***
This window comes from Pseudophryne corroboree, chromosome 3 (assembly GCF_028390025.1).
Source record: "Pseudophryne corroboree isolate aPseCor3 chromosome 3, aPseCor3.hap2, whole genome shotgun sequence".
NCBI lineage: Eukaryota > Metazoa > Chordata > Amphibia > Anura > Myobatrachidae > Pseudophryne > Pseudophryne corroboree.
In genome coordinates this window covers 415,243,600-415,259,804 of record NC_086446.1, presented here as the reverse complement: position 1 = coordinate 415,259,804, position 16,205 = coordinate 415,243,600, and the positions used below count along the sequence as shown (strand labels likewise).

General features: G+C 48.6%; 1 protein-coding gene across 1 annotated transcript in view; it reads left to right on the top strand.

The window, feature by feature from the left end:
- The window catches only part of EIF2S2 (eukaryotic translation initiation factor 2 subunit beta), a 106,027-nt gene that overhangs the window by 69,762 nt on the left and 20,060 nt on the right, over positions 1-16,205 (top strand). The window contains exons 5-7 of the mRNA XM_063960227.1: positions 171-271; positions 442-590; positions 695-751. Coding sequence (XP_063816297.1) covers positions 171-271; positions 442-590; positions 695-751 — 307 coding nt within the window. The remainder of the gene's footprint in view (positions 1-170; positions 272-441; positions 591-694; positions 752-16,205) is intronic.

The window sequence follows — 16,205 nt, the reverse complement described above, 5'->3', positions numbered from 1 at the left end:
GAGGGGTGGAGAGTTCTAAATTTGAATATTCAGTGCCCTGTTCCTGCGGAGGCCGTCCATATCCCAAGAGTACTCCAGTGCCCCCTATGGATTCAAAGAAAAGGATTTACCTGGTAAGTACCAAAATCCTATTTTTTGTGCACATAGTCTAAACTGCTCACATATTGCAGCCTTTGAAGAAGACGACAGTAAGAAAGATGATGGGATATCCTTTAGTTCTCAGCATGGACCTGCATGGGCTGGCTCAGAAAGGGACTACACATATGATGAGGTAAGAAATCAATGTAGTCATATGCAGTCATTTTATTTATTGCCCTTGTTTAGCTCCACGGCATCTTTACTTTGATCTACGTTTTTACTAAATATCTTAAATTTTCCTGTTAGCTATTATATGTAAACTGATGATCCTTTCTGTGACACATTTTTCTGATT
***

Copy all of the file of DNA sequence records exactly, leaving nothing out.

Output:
This window comes from Pseudophryne corroboree, chromosome 3 (assembly GCF_028390025.1).
Source record: "Pseudophryne corroboree isolate aPseCor3 chromosome 3, aPseCor3.hap2, whole genome shotgun sequence".
NCBI lineage: Eukaryota > Metazoa > Chordata > Amphibia > Anura > Myobatrachidae > Pseudophryne > Pseudophryne corroboree.
In genome coordinates this window covers 415,243,600-415,259,804 of record NC_086446.1, presented here as the reverse complement: position 1 = coordinate 415,259,804, position 16,205 = coordinate 415,243,600, and the positions used below count along the sequence as shown (strand labels likewise).

General features: G+C 48.6%; 1 protein-coding gene across 1 annotated transcript in view; it reads left to right on the top strand.

The window, feature by feature from the left end:
- The window catches only part of EIF2S2 (eukaryotic translation initiation factor 2 subunit beta), a 106,027-nt gene that overhangs the window by 69,762 nt on the left and 20,060 nt on the right, over positions 1-16,205 (top strand). The window contains exons 5-7 of the mRNA XM_063960227.1: positions 171-271; positions 442-590; positions 695-751. Coding sequence (XP_063816297.1) covers positions 171-271; positions 442-590; positions 695-751 — 307 coding nt within the window. The remainder of the gene's footprint in view (positions 1-170; positions 272-441; positions 591-694; positions 752-16,205) is intronic.

The window sequence follows — 16,205 nt, the reverse complement described above, 5'->3', positions numbered from 1 at the left end:
GAGGGGTGGAGAGTTCTAAATTTGAATATTCAGTGCCCTGTTCCTGCGGAGGCCGTCCATATCCCAAGAGTACTCCAGTGCCCCCTATGGATTCAAAGAAAAGGATTTACCTGGTAAGTACCAAAATCCTATTTTTTGTGCACATAGTCTAAACTGCTCACATATTGCAGCCTTTGAAGAAGACGACAGTAAGAAAGATGATGGGATATCCTTTAGTTCTCAGCATGGACCTGCATGGGCTGGCTCAGAAAGGGACTACACATATGATGAGGTAAGAAATCAATGTAGTCATATGCAGTCATTTTATTTATTGCCCTTGTTTAGCTCCACGGCATCTTTACTTTGATCTACGTTTTTACTAAATATCTTAAATTTTCCTGTTAGCTATTATATGTAAACTGATGATCCTTTCTGTGACACATTTTTCTGATT